NEW ZEALAND: Universities face growth restrictions
The country of 4.2 million people subsidises New Zealander’s tertiary education and in recent years the government has allowed universities to grow by 15% or 1,000 full-time equivalent students per year. But the government is now introducing a new-capped funding system requiring growth in subsidised student numbers to be pre-approved by the Tertiary Education Commission.
That approval process has had a rocky start for the 2008 academic year with a miscalculation of this year’s growth in student numbers and complaints from vice-chancellors about last-minute changes to funding levels.
Government spending on universities next year of NZ$1.18 billion (US$880 million) was expected to cover forecast growth of 3% spread over 2007 and 2008. But three universities – Auckland University of Technology, Victoria University of Wellington, and the University of Auckland – grew so much this year that the budgeted money was not enough.
The Tertiary Education Commission was forced to ask Cabinet for more and received an additional NZ$34 million. But even that proved insufficient with Otago, Victoria and Auckland universities indicating they would receive less money than they needed to cover increased student numbers next year, let alone cover this year’s growth.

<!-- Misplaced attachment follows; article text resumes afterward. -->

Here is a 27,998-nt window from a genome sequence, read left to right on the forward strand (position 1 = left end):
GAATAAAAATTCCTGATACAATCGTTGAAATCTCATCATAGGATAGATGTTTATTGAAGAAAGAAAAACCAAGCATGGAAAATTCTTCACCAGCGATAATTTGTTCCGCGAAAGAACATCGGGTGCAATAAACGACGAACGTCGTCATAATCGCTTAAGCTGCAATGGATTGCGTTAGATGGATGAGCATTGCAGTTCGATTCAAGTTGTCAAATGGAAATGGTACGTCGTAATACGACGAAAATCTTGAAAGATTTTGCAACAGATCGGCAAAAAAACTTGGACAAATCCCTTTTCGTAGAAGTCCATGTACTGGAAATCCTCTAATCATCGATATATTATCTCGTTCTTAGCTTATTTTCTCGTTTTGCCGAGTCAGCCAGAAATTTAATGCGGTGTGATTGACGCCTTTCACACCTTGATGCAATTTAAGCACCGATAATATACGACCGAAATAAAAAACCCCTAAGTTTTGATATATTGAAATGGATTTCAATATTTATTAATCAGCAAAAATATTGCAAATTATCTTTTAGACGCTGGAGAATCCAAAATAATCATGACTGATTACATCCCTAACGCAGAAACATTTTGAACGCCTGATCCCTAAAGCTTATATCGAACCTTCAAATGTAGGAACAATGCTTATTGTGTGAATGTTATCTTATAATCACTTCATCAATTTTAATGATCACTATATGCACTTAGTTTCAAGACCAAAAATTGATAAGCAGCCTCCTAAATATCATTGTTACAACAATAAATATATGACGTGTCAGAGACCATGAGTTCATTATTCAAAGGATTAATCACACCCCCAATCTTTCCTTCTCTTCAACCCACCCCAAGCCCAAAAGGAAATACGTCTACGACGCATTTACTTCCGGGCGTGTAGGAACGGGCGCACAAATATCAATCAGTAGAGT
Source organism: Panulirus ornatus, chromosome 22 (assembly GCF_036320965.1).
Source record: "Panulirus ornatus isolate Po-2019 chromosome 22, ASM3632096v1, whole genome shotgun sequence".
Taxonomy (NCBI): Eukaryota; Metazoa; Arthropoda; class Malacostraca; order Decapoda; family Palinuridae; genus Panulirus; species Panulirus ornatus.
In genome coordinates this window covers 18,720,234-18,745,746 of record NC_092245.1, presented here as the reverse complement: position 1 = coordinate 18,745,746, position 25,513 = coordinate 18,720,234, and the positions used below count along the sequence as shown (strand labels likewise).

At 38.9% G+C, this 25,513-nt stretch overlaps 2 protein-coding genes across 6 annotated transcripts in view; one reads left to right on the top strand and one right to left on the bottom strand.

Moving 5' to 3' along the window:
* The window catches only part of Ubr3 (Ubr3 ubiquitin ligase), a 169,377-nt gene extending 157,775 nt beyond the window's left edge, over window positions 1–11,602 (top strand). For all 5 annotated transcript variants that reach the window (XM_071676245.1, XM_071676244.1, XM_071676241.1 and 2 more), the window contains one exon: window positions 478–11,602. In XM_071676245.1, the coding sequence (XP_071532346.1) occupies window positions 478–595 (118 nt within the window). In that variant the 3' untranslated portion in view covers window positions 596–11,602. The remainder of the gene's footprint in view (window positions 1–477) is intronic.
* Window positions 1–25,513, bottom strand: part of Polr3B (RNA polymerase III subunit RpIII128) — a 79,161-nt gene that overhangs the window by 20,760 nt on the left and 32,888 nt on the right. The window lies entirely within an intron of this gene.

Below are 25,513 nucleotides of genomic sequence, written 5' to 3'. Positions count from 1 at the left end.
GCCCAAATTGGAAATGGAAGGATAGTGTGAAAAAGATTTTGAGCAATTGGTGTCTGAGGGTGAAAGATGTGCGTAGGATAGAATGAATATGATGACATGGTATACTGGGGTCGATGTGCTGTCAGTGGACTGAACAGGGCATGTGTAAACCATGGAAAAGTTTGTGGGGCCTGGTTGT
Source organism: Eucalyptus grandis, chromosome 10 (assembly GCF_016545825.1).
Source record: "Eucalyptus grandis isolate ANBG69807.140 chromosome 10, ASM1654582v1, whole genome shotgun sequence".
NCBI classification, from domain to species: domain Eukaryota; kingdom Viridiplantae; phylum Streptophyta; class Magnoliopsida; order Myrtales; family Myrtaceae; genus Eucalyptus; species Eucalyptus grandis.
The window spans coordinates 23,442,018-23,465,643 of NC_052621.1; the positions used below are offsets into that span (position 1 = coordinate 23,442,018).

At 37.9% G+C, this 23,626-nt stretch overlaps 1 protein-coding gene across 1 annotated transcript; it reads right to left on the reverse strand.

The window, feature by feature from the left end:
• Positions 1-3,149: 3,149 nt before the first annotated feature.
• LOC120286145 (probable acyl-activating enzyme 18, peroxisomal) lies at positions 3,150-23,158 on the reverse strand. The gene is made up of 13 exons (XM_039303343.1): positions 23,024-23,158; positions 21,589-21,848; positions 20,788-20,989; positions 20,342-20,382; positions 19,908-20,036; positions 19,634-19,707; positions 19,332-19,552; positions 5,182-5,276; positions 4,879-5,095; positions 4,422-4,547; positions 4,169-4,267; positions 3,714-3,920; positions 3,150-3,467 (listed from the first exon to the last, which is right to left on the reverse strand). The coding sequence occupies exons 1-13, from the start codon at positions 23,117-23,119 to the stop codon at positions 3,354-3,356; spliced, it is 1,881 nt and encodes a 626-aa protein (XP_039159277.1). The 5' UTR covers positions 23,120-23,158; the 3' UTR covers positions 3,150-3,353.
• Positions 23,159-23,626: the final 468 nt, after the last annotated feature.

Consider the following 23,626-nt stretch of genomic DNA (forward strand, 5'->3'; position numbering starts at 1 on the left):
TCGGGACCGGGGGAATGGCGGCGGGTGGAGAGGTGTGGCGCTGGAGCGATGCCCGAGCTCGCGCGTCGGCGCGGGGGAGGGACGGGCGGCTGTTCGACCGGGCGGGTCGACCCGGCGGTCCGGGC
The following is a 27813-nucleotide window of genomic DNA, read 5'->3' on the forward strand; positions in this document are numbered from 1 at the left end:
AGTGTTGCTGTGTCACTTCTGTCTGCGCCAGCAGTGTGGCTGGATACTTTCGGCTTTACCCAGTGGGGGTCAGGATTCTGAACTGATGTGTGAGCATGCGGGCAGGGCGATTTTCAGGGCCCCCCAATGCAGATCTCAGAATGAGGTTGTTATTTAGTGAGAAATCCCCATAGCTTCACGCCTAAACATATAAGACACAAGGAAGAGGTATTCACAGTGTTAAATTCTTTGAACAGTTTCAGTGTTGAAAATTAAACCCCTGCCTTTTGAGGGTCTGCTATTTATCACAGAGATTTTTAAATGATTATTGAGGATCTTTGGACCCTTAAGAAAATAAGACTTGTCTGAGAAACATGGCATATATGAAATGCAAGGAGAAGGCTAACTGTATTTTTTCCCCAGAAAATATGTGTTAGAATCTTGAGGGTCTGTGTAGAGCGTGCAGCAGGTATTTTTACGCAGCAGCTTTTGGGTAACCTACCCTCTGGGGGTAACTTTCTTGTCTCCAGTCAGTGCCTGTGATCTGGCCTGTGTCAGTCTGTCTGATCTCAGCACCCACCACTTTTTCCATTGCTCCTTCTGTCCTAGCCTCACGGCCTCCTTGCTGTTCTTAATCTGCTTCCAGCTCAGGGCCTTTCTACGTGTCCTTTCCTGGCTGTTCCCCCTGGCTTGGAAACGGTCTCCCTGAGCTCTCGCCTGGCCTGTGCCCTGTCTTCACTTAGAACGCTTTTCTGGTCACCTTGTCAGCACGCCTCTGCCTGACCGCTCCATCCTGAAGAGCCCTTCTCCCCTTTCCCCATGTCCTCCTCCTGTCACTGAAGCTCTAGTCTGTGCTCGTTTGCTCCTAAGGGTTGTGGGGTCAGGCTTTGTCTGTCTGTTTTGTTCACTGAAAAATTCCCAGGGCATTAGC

Victoria vice-chancellor Professor Pat Walsh said the commission had reneged on a previous commitment to fund the ongoing pipeline impact of this year’s growth at his university and would not fund it for further increases next year.
A University of Auckland spokesman said the university would not receive sufficient tuition subsidies to cover all the students it expected to enrol in 2008.
Meanwhile, Otago vice-chancellor Professor David Skegg has refused to clarify allegations that funding for his university’s expected growth would be diverted to three other un-named universities. Other universities have also refused to comment but it is expected that all institutions will have a mix of two main options for dealing with growth that exceeds agreed levels.
The first is to simply ‘carry’ students above the agreed growth levels, receiving their tuition fees but no government subsidy. Such an approach can be used to prove demand and press the Tertiary Education Commission to agree to growth the following academic year.
The second is to impose enrolment limits on courses to ensure universities do not enrol more students than they are subsidised for. New Zealand universities range in size from 29,451 full-time equivalent students at the University of Auckland to just 3,094 at Lincoln University, the only one with fewer than 10,000 students. International students account for about 17 per cent of enrolments.